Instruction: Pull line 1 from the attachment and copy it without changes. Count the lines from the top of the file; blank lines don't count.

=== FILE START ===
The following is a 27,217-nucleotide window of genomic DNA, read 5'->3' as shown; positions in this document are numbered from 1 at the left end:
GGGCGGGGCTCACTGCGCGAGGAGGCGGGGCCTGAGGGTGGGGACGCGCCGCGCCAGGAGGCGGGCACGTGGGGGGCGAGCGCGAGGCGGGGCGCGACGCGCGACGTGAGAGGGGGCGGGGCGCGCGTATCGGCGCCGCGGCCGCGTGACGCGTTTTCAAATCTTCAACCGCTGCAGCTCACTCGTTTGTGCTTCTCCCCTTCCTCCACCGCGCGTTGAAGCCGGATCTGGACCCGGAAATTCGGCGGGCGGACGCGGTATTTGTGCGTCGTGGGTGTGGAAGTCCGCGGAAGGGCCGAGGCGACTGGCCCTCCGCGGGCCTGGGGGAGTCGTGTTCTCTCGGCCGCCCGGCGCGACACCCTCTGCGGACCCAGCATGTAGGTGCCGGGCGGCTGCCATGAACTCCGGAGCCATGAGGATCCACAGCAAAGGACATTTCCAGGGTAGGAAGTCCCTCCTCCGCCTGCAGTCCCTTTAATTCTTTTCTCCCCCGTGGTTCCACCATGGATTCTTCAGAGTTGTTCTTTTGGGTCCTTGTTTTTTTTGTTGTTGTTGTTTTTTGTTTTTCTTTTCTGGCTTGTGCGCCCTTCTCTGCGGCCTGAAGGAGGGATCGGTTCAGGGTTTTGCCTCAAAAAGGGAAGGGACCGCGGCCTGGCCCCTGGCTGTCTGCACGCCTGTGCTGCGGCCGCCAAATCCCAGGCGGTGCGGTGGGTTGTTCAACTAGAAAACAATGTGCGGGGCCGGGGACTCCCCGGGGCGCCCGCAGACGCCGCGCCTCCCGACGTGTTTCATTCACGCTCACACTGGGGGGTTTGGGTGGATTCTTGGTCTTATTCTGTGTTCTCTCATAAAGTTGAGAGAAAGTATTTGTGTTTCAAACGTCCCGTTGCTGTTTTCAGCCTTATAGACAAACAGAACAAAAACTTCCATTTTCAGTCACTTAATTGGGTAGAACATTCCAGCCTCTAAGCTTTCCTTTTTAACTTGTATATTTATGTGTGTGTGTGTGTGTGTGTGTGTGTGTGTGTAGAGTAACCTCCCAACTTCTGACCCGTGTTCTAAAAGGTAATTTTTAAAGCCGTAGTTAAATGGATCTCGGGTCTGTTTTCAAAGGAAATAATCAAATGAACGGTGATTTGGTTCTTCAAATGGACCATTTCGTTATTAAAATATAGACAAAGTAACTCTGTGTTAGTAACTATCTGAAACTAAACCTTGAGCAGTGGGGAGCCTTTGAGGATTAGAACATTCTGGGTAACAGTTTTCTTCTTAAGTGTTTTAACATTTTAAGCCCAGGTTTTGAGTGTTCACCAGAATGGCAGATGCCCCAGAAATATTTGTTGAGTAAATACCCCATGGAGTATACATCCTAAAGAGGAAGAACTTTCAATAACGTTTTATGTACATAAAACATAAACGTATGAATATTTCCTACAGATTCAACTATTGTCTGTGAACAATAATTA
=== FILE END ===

The following is a 27,217-nucleotide window of genomic DNA, read 5'->3' as shown; positions in this document are numbered from 1 at the left end: